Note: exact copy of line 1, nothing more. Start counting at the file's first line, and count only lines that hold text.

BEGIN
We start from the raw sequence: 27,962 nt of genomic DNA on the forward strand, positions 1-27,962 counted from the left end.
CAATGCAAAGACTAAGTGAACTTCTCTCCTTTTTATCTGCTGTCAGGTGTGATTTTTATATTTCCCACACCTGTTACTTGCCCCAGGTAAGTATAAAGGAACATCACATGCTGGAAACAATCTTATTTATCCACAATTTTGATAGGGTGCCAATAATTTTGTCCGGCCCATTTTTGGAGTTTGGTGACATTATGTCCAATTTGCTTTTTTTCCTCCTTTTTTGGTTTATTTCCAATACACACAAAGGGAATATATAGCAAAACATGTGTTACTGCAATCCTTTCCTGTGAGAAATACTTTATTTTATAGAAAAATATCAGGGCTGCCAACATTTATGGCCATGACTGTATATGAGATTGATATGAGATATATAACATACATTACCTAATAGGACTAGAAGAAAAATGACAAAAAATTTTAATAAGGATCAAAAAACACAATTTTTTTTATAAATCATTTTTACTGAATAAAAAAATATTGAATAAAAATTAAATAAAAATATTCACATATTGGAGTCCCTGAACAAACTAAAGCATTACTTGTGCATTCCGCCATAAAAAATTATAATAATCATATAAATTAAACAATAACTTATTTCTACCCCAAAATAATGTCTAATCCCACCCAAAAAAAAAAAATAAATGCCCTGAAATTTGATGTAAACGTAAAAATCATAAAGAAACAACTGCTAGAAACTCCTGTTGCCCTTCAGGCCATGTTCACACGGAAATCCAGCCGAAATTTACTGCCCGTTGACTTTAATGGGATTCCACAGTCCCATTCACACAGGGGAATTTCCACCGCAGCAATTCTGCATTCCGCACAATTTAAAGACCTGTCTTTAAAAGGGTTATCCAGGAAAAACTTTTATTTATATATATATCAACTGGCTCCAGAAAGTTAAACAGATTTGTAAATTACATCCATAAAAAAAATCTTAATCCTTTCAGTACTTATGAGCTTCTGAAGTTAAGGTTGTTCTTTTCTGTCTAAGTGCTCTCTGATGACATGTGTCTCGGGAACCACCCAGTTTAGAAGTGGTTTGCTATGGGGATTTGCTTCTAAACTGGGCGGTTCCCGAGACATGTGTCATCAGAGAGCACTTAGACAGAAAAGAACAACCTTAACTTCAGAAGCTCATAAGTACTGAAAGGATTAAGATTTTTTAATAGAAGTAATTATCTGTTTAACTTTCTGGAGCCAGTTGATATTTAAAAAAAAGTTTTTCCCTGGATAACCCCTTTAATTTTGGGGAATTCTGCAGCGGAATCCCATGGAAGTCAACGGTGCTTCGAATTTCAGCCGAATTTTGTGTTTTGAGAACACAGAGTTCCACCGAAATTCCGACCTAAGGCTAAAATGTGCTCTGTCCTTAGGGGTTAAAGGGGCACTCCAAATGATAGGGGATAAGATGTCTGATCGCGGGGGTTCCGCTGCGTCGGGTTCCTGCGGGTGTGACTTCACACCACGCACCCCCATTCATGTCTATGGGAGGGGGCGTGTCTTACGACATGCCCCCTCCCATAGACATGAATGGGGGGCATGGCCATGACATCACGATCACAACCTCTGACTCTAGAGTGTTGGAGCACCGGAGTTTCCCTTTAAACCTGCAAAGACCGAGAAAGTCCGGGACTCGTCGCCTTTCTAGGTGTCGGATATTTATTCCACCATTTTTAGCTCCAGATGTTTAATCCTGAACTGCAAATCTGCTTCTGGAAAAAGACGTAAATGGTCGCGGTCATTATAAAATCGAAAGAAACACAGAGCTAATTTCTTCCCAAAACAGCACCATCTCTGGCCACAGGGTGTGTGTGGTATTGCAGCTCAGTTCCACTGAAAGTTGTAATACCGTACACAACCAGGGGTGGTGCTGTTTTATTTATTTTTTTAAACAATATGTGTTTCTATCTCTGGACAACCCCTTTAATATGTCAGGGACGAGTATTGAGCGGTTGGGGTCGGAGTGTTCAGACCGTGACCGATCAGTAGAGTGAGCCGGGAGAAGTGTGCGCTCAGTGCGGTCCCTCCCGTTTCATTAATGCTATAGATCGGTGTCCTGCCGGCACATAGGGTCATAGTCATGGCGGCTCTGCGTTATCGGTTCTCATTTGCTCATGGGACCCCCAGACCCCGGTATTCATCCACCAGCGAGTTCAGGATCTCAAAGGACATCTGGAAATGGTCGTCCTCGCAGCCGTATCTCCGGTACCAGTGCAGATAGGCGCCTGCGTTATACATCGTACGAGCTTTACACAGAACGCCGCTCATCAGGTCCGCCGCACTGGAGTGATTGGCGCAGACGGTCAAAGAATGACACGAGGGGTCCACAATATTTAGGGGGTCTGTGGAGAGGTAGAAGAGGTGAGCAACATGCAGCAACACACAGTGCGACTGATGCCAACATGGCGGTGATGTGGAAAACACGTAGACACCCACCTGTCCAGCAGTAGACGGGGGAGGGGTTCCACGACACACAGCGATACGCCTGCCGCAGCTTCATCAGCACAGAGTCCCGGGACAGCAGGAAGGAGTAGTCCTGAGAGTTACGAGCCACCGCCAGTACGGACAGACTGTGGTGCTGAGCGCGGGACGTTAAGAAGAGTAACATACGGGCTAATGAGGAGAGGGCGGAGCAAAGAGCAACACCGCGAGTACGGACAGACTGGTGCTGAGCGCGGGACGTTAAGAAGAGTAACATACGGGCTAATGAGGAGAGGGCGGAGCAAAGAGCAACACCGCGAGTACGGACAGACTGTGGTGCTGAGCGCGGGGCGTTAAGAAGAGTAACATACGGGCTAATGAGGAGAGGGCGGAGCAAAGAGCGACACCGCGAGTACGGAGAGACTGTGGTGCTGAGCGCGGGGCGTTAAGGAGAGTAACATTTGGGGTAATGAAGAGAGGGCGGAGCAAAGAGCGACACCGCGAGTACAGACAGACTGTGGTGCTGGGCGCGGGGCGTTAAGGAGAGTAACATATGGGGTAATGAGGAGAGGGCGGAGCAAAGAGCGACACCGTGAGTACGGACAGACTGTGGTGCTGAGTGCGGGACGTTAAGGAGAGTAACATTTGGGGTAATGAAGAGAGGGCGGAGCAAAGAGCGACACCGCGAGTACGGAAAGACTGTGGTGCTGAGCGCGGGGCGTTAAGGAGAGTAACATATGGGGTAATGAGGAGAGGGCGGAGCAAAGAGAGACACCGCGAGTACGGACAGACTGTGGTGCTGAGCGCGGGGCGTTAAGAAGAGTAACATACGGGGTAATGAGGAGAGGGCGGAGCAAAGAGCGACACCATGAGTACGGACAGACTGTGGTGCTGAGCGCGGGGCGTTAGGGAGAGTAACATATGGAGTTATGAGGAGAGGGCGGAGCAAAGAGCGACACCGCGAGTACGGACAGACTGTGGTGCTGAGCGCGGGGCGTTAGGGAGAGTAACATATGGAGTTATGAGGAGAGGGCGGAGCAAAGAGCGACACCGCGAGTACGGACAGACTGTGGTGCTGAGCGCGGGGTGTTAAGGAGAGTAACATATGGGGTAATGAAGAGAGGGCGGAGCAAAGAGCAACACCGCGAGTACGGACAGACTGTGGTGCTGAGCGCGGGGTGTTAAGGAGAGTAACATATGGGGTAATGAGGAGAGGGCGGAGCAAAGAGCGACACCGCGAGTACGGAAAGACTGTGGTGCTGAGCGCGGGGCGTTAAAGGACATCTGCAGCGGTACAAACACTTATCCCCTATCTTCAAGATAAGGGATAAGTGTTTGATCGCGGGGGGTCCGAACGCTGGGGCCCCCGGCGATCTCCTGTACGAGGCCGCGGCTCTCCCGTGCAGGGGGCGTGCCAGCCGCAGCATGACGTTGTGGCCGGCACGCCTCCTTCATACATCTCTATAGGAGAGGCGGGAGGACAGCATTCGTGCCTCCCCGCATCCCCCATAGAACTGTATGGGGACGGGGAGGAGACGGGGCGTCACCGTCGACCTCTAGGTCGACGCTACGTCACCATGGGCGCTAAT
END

We start from the raw sequence: 27,962 nt of genomic DNA on the forward strand, positions 1-27,962 counted from the left end.